Written by Ramón Saquete
Table of contents
If we want our website to be profitable, it’s imperative that it has a good performance. To give you an idea, whenever Amazon decreases its loading time in 100ms, its revenue goes up by 1%, which brings them considerable sums of money.
There are many aspects we can optimise to lower our download speed, but the two most important ones are the database and images. In this post I am going to talk about image optimisation for content editors, designers and SEOs. There are other techniques, which developers, layout designers and system administrators can apply, but we won’t be tackling those today.
Images usually account for 70% to 90% of the information an Internet browser has to download to display a page. It is vital for the website that its content editors know how to reduce the weight of images, without losing quality. Keep in mind that, albeit they make download times worse, images are there to attract attention, which is why good photography in an online shop or any other website, is important. But pictures must also load fast and look good, in order to try and increase the revenue obtained through our web page.
But before getting into the specifics, let’s review some basics:
- Difference between lossless compression and lossy compression. When we compress an image and it loses quality in the process, we are using a lossy compression. If, on the contrary, the compressed image remains identical to the original, we are using lossless compression.
- Raw format. In a computer, a raw image file means it hasn’t been compressed, and it contains the exact information the computer needs to display it on screen. In photography, raw format means something different, as the image is stored exactly as it is picked up by the sensor (although it’s not usually entirely raw, since cameras apply lossless compression).
- Pixel. Images displayed on a computer screen are composed of a grid of points, called pixels. Each pixel has a numerical value associated to it, indicating which colour the monitor must represent.
- Colour depth or number of bits. If we take the width and height of the image as X and Y axis, its colour would be Z (depth), given that the colour is just another numerical value. If we say that pixels of an image can represent 8-bit colours, this will mean that each pixel can have any value between 0 and 255, as 256 is the number of different colours we can represent with 8 bits (28=256). The colour depth used by a typical monitor is of 24 bits, and as a result, that is the maximum number these image formats usually have.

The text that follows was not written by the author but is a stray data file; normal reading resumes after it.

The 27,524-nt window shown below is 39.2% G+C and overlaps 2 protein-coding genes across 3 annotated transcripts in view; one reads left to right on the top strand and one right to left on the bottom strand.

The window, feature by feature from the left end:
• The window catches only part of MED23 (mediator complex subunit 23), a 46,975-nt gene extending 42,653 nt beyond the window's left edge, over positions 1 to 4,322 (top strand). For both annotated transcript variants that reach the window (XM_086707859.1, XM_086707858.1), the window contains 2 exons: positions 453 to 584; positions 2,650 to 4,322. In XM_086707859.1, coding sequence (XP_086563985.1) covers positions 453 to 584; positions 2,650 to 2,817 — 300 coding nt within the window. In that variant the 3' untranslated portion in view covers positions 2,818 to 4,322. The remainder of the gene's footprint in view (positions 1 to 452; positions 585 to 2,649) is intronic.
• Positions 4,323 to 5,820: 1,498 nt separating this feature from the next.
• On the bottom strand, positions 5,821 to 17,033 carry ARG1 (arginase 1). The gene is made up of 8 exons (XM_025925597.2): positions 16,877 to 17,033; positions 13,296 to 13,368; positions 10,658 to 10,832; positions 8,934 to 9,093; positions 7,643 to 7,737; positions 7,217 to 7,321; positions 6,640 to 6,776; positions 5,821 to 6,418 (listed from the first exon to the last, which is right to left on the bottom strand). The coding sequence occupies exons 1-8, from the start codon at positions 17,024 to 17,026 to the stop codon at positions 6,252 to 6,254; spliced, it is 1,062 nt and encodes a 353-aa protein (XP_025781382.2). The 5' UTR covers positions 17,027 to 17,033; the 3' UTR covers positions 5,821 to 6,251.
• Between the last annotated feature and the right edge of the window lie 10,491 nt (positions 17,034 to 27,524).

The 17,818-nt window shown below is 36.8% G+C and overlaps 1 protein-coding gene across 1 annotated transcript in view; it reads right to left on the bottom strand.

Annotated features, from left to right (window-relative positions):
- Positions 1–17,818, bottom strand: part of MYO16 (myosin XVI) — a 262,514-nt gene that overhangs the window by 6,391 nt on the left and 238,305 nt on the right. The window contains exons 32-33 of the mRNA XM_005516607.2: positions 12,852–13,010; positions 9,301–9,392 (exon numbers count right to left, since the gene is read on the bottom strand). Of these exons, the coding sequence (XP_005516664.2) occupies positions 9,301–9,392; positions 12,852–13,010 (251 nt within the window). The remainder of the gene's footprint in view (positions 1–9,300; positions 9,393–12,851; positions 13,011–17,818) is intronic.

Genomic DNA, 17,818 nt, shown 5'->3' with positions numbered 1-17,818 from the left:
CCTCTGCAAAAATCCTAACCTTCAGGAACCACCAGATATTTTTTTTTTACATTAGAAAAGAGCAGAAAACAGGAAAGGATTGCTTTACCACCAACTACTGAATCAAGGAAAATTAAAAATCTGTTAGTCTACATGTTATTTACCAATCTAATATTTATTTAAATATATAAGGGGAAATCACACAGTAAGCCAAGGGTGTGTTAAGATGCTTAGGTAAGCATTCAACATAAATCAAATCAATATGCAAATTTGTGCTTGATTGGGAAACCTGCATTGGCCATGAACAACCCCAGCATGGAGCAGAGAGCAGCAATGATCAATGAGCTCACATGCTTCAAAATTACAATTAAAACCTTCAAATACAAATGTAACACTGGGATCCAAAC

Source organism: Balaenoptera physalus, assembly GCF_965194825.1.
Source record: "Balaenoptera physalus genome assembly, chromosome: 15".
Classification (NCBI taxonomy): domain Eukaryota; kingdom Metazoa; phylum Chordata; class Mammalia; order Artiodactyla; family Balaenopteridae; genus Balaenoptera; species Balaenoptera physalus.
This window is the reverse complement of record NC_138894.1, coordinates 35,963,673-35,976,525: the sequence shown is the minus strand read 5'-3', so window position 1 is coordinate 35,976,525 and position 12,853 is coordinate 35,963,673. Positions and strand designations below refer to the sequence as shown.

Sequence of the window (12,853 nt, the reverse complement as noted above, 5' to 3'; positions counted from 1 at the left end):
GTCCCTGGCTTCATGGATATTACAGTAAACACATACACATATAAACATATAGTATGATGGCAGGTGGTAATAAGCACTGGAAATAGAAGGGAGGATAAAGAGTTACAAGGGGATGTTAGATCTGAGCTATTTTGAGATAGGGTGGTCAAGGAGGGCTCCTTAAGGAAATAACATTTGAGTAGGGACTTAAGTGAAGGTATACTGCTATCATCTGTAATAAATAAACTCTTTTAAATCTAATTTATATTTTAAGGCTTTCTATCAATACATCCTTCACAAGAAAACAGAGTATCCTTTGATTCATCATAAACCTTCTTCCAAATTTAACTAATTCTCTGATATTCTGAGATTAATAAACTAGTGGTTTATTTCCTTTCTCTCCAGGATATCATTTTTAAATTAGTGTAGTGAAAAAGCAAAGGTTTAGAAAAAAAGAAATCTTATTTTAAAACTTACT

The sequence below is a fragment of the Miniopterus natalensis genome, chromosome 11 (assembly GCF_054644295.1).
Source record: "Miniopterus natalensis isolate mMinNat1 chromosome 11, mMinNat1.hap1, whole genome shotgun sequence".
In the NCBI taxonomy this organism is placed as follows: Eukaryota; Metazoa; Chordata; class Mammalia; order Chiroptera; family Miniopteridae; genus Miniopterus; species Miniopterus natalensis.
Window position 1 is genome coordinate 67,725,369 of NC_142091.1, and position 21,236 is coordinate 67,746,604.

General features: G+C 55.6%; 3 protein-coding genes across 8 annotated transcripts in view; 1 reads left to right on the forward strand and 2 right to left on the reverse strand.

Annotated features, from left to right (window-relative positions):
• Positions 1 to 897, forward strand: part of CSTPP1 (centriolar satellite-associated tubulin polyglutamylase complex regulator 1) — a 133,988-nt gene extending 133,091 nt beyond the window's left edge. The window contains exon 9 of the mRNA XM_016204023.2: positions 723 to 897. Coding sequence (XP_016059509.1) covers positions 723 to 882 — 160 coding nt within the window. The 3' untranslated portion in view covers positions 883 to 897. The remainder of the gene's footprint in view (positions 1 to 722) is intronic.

- Image size. The higher is the number of bits and the size of the image, the heavier its weight. Think about a 100×100 px image. If each pixel weighs 1 byte (8-bit colour depth), then our raw image will weigh 100*100=10,000 bytes = 9.76KBi. But, if instead of 8 bits we have 24 bits, each pixel of our image will weigh 3 bytes, and the full image will be three times heavier, 30,000 bytes = 29.29KBi.
Now that we are familiar with the very basics, let’s see the different formats we can use to store our images, and which we should use at different points in time. It doesn’t matter whether you use Gimp, Adobe Photoshop, Adobe Lightroom or Corel Photopaint, everything I am going to explain here is equally applicable to any photo editing software of your choice.
JPG (Joint Photographic Experts Group)
JPG is a lossy compression format supporting a 24-bit colour depth. It doesn’t support animations or transparencies. It’s the ideal format for colour or black and white photographs, especially if they have a great range of colour shades. When saving images of this type, we must adjust the quality level between 0% and 100%. The higher this value is, the heavier will be the image’s weight, meaning the quality loss will be less noticeable. Usually, at 70-80% we won’t perceive any difference between the original image and the compressed one, as the compression applied to it is based on statistical studies of human vision. In some programs, you can choose the sub-sampling of the image colour. We will choose the sub-sampling option that reduces the image the most, 4:2:0 or 2×2 1×1 1×1. With this option we will reduce the colour information the image contains, and we won’t notice any difference. If it’s a black and white image, all colour information can be removed with 4:0:0, but this is something software usually does automatically.
PNG-24 (Portable Network Graphics)
32-bit lossless compression format. Out of these 32 bits, 24 are used to represent colours, and 8 to create transparencies with various opacity levels in each pixel. It doesn’t support animation. If we use it without transparency, it will only use the 24 bits per its name.
This format should be used only when it’s absolutely necessary to use images with transparencies. If the background below the image isn’t going to move or we don’t intend to use the same image with a different background, it is preferable to paste the website’s background, and save the image in a different format. Given that it uses the highest amount of bits per pixel and lossless compression, PNG-24 format is the one that weighs the most.
In some programs we can adjust the level of compression from 0 to 9, with 9 being the value that will make the file less heavy, and which we should always choose, as the image quality won’t suffer, regardless of the chosen compression value.